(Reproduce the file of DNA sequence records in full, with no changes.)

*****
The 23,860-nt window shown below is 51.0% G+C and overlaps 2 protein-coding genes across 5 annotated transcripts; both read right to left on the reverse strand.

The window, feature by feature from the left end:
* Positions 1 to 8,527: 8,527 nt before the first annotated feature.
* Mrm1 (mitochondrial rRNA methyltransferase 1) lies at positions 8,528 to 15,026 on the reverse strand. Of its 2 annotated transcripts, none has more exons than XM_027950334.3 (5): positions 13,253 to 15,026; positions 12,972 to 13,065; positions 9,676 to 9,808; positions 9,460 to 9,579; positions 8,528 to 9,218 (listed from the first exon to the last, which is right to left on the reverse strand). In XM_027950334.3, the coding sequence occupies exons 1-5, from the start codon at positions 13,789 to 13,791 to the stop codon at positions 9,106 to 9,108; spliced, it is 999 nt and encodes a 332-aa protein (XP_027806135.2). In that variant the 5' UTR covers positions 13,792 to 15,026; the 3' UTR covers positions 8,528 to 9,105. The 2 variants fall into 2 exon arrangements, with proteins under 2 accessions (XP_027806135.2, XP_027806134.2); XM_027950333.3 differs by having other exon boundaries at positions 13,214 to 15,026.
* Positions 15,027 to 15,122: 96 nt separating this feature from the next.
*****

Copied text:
The 23,860-nt window shown below is 51.0% G+C and overlaps 2 protein-coding genes across 5 annotated transcripts; both read right to left on the reverse strand.

The window, feature by feature from the left end:
* Positions 1 to 8,527: 8,527 nt before the first annotated feature.
* Mrm1 (mitochondrial rRNA methyltransferase 1) lies at positions 8,528 to 15,026 on the reverse strand. Of its 2 annotated transcripts, none has more exons than XM_027950334.3 (5): positions 13,253 to 15,026; positions 12,972 to 13,065; positions 9,676 to 9,808; positions 9,460 to 9,579; positions 8,528 to 9,218 (listed from the first exon to the last, which is right to left on the reverse strand). In XM_027950334.3, the coding sequence occupies exons 1-5, from the start codon at positions 13,789 to 13,791 to the stop codon at positions 9,106 to 9,108; spliced, it is 999 nt and encodes a 332-aa protein (XP_027806135.2). In that variant the 5' UTR covers positions 13,792 to 15,026; the 3' UTR covers positions 8,528 to 9,105. The 2 variants fall into 2 exon arrangements, with proteins under 2 accessions (XP_027806135.2, XP_027806134.2); XM_027950333.3 differs by having other exon boundaries at positions 13,214 to 15,026.
* Positions 15,027 to 15,122: 96 nt separating this feature from the next.